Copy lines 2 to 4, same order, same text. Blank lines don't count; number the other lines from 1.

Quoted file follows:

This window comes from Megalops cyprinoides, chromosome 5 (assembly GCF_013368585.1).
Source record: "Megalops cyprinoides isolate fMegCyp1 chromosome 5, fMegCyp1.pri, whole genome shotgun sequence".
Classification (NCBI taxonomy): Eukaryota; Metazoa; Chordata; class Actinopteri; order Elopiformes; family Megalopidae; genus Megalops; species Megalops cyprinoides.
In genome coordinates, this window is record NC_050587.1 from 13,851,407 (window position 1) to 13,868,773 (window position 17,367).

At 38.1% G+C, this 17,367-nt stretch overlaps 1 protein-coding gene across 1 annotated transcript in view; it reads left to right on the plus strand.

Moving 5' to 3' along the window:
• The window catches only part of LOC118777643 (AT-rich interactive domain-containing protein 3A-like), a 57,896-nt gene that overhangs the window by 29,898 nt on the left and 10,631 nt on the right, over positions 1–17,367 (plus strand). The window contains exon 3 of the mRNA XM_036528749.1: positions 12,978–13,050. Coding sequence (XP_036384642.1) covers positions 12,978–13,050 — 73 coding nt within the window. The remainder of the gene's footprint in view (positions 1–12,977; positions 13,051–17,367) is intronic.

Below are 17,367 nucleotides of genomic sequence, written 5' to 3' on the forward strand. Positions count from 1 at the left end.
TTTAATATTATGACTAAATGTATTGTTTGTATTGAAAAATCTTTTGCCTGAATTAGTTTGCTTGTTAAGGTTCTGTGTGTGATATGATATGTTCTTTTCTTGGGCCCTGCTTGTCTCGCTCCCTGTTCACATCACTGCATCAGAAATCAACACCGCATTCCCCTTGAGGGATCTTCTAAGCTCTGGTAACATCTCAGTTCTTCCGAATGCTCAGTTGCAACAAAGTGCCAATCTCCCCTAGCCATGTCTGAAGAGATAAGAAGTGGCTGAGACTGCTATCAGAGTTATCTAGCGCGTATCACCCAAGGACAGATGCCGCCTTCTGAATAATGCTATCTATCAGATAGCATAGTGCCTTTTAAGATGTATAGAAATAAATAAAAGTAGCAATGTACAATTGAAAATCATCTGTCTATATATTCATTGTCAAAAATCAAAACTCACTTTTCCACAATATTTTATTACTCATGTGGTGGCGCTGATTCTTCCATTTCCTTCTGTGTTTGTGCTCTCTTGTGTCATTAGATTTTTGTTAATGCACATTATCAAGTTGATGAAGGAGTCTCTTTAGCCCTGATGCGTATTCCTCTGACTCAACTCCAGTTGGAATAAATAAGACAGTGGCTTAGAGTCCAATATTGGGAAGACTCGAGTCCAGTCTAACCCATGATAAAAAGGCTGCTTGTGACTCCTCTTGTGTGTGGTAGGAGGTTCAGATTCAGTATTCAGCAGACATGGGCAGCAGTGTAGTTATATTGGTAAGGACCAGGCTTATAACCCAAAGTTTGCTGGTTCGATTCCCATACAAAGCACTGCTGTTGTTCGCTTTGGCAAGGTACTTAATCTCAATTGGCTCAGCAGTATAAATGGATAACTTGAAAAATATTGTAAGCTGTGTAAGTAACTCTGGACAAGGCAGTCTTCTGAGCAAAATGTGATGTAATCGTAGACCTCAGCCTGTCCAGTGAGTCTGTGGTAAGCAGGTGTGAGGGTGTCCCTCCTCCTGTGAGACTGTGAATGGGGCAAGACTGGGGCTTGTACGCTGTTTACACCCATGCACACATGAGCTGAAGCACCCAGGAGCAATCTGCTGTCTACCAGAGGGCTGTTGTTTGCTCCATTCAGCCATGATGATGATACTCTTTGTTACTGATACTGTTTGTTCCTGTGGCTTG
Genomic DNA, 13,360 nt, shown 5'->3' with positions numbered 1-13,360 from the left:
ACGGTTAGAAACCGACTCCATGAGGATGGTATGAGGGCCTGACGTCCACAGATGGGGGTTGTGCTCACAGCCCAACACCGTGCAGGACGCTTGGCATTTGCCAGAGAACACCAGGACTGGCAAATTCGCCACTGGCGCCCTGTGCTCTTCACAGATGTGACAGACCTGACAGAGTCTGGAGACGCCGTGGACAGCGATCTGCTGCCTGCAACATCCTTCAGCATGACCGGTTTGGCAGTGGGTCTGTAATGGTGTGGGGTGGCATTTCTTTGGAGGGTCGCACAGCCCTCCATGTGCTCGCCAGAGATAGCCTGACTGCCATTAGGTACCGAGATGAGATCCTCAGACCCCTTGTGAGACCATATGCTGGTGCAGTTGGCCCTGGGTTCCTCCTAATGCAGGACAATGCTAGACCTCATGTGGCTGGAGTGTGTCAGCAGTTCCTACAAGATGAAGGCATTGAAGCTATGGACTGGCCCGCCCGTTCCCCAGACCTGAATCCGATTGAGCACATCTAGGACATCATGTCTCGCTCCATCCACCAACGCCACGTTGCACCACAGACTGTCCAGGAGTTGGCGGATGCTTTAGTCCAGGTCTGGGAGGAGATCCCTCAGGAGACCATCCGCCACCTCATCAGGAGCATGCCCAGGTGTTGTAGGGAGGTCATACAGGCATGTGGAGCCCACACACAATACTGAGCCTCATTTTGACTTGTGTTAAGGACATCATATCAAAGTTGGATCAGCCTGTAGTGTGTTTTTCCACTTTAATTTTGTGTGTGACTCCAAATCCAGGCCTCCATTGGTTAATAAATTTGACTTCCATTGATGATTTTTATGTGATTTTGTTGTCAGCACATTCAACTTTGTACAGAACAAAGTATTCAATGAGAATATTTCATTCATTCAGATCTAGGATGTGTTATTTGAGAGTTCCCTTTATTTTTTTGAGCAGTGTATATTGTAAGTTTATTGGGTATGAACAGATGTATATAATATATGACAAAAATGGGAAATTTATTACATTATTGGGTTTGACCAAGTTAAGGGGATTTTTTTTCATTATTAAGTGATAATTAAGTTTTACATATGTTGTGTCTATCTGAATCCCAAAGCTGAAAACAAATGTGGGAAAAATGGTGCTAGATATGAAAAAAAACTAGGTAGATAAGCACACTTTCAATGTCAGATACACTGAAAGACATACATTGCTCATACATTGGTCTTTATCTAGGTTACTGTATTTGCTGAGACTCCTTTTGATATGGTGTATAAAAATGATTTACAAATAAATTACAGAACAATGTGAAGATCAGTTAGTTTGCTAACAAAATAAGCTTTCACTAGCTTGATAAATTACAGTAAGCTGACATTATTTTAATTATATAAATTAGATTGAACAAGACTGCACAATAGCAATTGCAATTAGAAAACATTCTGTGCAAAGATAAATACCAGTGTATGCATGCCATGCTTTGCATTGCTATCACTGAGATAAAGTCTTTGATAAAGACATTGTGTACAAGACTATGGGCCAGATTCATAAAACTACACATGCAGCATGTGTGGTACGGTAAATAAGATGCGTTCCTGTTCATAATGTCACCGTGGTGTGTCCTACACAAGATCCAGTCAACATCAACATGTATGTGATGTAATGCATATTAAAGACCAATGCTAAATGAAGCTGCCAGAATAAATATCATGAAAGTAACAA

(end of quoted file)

Source record: "Megalops cyprinoides isolate fMegCyp1 chromosome 5, fMegCyp1.pri, whole genome shotgun sequence".
Classification (NCBI taxonomy): Eukaryota; Metazoa; Chordata; class Actinopteri; order Elopiformes; family Megalopidae; genus Megalops; species Megalops cyprinoides.
In genome coordinates, this window is record NC_050587.1 from 13,851,407 (window position 1) to 13,868,773 (window position 17,367).